Imagery is, beyond the shadow of a doubt, DuBois’s forte. DuBois creates extraordinary images to draw readers into the reading in her masterfully crafted prologues. Infinity: Quest for the Holy Grail is no exception. As Matthew’s parents observe him from the balcony, the tension in the air is almost tangible. The image of a young Matthew riding away and being watched by parents holding a most devastating and crushing secret is poignant. DuBois manages to structure that scene to first touch the reader’s heart and then, out of nowhere, break it in two.
When reading a mix of fantasy and historical fiction, I appreciate an added level of mystery, and DuBois provides that perfect blend of genres. Readers looking for another angle on the quest for the holy grail and storylines featuring Sir Arthur, Medusa, and Lancelot will find DuBois’s writing to be a fresh look at these classic tales.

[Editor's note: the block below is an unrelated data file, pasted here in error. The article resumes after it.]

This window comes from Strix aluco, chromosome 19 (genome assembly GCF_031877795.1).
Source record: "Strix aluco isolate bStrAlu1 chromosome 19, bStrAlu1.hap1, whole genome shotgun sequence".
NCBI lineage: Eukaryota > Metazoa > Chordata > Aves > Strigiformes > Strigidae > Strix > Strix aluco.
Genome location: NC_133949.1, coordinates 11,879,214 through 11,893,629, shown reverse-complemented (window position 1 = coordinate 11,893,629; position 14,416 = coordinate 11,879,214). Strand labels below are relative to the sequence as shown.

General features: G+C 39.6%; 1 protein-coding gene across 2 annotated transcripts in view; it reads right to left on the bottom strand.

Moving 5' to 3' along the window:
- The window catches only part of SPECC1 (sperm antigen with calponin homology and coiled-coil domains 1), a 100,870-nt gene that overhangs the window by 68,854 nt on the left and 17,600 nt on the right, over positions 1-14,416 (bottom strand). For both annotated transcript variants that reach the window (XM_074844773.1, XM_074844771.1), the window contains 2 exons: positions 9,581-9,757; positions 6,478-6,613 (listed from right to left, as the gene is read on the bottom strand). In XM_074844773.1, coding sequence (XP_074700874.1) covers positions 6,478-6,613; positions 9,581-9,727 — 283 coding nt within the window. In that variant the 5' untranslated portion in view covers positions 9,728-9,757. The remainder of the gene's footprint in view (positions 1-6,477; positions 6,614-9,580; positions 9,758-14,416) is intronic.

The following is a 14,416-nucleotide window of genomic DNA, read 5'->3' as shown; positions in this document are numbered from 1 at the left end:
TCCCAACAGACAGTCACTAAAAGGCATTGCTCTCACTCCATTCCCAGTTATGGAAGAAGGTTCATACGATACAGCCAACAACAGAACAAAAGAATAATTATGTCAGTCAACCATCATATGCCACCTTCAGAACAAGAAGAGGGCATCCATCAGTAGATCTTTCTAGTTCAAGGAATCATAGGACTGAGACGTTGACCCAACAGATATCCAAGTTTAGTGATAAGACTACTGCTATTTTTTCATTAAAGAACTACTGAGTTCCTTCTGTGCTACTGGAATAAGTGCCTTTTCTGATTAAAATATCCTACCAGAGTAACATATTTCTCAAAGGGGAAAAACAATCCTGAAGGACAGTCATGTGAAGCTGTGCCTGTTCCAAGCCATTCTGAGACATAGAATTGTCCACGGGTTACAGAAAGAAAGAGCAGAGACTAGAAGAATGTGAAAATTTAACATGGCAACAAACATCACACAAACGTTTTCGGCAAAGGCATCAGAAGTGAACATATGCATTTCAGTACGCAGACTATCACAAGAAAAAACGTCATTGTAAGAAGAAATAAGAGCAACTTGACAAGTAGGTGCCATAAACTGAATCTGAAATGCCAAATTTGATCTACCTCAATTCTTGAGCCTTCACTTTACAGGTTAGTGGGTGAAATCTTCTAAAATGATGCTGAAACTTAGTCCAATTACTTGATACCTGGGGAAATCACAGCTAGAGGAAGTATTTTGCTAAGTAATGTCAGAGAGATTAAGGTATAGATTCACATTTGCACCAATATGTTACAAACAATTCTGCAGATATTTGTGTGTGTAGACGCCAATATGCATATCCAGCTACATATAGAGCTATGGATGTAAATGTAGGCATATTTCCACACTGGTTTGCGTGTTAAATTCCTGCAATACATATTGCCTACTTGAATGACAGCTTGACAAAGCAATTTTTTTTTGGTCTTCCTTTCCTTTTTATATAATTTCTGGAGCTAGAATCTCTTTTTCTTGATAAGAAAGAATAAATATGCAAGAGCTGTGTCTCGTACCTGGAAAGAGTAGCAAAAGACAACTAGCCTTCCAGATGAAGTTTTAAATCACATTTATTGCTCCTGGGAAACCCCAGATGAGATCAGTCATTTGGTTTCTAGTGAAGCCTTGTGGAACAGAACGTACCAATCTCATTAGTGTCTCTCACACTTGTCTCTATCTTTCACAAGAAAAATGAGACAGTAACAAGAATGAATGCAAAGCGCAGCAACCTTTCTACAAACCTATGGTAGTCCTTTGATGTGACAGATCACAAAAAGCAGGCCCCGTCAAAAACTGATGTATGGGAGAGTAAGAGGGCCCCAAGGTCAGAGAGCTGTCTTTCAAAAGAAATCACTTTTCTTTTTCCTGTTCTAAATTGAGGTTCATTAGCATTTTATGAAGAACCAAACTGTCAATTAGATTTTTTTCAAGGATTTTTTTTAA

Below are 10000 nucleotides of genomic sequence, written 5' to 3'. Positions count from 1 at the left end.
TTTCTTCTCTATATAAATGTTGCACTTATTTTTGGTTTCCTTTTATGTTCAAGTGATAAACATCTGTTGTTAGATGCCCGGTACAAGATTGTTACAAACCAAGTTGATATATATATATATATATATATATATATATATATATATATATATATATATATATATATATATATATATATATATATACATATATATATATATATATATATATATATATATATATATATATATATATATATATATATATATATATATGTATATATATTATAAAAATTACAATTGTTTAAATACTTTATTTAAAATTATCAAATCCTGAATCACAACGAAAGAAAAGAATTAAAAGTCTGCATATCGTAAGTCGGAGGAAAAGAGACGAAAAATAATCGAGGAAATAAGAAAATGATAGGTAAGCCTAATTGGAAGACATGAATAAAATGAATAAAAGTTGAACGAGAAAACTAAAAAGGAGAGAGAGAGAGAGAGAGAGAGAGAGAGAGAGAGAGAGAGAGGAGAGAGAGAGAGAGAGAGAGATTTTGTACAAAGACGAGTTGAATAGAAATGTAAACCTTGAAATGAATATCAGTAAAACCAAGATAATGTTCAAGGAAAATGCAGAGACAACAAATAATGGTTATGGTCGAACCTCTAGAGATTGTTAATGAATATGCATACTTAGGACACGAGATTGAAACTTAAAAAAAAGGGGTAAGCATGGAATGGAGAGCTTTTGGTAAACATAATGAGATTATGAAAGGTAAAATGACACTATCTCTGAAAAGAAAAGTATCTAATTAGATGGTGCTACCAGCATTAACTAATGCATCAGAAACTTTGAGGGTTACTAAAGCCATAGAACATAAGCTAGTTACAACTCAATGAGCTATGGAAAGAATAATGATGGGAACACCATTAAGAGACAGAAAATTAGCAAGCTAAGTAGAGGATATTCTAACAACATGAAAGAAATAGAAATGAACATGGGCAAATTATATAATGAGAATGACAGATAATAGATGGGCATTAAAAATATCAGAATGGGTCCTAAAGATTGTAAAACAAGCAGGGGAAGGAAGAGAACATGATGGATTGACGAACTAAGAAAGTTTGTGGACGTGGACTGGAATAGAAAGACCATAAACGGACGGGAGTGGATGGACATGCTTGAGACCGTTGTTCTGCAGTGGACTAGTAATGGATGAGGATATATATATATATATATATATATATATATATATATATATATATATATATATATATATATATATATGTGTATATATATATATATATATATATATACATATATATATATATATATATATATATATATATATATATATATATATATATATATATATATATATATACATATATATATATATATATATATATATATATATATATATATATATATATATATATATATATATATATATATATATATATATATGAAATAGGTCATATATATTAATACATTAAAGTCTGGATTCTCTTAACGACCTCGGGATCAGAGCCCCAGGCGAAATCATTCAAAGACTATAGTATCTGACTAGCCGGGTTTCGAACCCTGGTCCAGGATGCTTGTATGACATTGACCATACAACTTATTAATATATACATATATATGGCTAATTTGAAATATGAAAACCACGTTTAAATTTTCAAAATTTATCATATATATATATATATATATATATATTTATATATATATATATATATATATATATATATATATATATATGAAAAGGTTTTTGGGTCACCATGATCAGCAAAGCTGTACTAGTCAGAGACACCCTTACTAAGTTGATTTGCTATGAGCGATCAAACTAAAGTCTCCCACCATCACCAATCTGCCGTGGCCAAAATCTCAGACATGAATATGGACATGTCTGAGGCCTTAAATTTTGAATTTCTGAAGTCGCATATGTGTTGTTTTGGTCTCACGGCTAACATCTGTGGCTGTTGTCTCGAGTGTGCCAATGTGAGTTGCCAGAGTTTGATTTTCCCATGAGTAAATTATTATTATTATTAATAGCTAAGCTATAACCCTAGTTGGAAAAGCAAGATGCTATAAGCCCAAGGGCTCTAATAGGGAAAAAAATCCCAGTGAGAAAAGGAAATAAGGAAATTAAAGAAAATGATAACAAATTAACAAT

Pages: 205 | ASIN: B0791BBNZ3
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Life would not be as vibrant without the curve balls it likes to throw at us. You know you are definitely going to face challenges but there is no way of knowing the challenges you are going to face or even when those challenges will show up. The only thing to do is to charge forward. To be ready for whatever comes. To know that falling is inevitable but will be meaningless if you do not get up and keep going. To be unstoppable without using the said challenges as excuses to slack off.
The author of this book has lived a very eventful life. A life colored with challenges and triumphs in almost equal measure. The story of his life is told in his first book Unstoppable: Challenge Accepted. He has followed it up with the gem Be Unstoppable: No Excuses. The second book talks about success and hurdles on the path. He talks about time, courage, sacrifice, forgiveness, and hope. All factors that could make the difference between one who tries, fails then remains a failure and one who tries, fails then tries again.